More Christian Pollution
Alcoholics Anonymous and Christianity are intrinsically linked by origin and beliefs, though both claim they are unrelated. Christianity is a religion, while AA purports to be a spiritual alcohol recovery program, but AA is a bizarre booze-based Christian sect masking many Christian ideas in its program. For example, AA's twelve steps, devoid of any science, supposedly form a recovery method, but these steps are religious rites meant to achieve a magical state known as “sobriety” or “serenity” (used synonymously).
Despite the word sobriety meaning “not drunk,” AA members use sobriety as a qualifier of the individual’s sanity, morality, spirituality, and alcohol abstinence. If someone is in a bad mood, they lack sobriety, which bizarrely pertains little to alcohol consumption, as this idea forms an accusation of poor quality or lack of spirituality. The way Christians internalize purity's shame, guilt, and fear, AAs become emotionally stunted in a culture where laughing too hard or showing too much emotion risks showing a lack of sobriety or spirituality.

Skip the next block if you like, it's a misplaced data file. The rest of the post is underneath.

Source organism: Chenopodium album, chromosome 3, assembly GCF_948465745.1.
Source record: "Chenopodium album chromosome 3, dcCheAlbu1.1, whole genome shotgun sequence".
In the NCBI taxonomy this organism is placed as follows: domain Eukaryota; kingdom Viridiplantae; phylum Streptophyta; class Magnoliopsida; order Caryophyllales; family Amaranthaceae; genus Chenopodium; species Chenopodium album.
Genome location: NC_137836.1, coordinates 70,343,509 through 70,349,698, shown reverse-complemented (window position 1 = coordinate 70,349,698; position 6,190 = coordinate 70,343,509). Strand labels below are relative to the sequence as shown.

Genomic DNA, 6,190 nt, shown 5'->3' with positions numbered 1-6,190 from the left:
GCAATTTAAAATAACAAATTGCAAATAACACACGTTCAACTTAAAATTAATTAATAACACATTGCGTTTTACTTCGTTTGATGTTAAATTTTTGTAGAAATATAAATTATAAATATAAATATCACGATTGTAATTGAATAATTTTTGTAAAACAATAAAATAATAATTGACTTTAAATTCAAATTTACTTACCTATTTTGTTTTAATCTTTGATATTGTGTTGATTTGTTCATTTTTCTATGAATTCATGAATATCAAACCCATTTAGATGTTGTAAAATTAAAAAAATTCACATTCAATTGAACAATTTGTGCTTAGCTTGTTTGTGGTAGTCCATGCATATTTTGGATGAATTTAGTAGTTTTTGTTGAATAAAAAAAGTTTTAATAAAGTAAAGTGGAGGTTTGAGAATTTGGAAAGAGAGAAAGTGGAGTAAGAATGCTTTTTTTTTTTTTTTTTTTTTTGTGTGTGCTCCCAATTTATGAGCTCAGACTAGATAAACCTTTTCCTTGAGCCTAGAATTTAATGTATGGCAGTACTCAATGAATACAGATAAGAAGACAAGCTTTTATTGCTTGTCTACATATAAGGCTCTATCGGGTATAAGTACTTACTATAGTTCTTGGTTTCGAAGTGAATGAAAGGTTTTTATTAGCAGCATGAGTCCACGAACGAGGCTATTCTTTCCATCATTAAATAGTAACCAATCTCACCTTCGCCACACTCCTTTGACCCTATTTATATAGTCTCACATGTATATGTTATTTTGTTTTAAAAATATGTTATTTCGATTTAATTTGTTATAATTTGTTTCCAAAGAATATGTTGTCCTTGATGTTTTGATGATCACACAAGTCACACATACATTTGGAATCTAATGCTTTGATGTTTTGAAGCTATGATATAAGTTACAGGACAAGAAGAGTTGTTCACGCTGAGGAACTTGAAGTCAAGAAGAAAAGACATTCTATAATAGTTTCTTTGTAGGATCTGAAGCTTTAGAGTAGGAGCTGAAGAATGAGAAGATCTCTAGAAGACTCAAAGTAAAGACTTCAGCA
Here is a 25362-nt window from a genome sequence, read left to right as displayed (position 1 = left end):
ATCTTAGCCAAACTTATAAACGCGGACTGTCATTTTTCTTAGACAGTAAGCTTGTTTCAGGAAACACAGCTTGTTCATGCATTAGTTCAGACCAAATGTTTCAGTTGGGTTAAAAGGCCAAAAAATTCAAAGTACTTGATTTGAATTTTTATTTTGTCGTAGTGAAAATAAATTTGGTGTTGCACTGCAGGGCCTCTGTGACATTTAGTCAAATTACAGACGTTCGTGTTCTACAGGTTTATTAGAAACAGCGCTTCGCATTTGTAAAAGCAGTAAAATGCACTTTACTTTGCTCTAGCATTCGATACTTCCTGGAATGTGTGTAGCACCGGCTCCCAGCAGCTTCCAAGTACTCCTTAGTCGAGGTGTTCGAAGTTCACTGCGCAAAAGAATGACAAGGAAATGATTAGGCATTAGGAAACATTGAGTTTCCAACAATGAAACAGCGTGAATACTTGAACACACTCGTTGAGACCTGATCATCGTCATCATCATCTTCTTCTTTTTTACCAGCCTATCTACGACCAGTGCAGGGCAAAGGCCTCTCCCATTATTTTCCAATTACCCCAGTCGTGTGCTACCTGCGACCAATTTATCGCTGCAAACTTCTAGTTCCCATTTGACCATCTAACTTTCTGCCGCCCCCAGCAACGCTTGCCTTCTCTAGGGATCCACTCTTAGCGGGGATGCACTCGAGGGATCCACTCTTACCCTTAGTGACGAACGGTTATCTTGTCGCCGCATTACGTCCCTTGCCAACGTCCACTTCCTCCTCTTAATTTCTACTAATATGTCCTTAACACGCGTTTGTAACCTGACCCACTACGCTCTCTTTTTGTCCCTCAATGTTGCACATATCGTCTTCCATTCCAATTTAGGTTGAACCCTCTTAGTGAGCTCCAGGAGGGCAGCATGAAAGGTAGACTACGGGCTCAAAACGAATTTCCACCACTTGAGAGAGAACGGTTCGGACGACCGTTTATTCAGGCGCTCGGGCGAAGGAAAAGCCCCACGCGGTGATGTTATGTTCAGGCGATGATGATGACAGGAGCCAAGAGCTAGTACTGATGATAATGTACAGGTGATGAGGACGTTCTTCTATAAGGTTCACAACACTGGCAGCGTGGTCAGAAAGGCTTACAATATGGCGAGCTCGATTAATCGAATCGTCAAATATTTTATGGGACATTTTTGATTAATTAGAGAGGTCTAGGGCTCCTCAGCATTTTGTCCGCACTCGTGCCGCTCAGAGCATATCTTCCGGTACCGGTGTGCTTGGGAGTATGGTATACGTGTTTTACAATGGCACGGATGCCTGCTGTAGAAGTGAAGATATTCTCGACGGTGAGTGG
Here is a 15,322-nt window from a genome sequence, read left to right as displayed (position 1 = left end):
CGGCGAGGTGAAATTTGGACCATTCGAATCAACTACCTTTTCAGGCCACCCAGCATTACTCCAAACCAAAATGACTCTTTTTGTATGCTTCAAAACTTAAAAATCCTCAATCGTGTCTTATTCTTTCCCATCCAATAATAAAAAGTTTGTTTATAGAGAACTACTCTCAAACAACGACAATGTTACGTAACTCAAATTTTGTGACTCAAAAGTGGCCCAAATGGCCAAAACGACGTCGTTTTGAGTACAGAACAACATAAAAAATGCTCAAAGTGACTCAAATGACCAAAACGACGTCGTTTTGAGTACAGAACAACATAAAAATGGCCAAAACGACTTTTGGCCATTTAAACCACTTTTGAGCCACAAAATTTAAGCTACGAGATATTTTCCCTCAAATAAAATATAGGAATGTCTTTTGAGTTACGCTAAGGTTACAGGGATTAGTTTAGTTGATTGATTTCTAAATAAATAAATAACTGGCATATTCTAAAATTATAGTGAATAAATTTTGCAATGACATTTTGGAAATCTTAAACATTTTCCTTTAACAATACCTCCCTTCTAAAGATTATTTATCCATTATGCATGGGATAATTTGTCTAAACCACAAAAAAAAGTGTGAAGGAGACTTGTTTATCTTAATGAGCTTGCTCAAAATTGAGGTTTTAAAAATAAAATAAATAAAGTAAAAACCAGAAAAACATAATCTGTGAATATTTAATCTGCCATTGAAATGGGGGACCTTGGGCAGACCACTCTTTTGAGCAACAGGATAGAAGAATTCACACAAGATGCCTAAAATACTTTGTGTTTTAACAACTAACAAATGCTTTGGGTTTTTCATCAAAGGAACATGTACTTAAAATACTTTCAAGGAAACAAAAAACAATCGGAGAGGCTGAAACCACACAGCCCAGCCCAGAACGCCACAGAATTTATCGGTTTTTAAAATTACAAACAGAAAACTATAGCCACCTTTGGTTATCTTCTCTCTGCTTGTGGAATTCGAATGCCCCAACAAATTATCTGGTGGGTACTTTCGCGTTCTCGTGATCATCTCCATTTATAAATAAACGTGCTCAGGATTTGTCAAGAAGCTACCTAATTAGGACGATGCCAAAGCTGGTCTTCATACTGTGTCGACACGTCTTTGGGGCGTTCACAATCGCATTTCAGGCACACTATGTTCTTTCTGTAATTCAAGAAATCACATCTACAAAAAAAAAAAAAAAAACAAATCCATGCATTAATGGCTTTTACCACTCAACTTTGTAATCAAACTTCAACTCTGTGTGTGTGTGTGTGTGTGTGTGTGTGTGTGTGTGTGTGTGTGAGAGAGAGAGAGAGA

AA aims to remedy uncontrolled drinking using the steps of the program to remove or “turn over to God” ego, selfishness, resentments, and other “character defects” that cause alcoholism and bar serenity.
You read correctly; no cognitive behavioral therapy, pharmaceuticals, or simple abstinence can thwart the disease of alcoholism. Only through God and confessing sins can you stop boozing, clearly denoted by the steps of the program.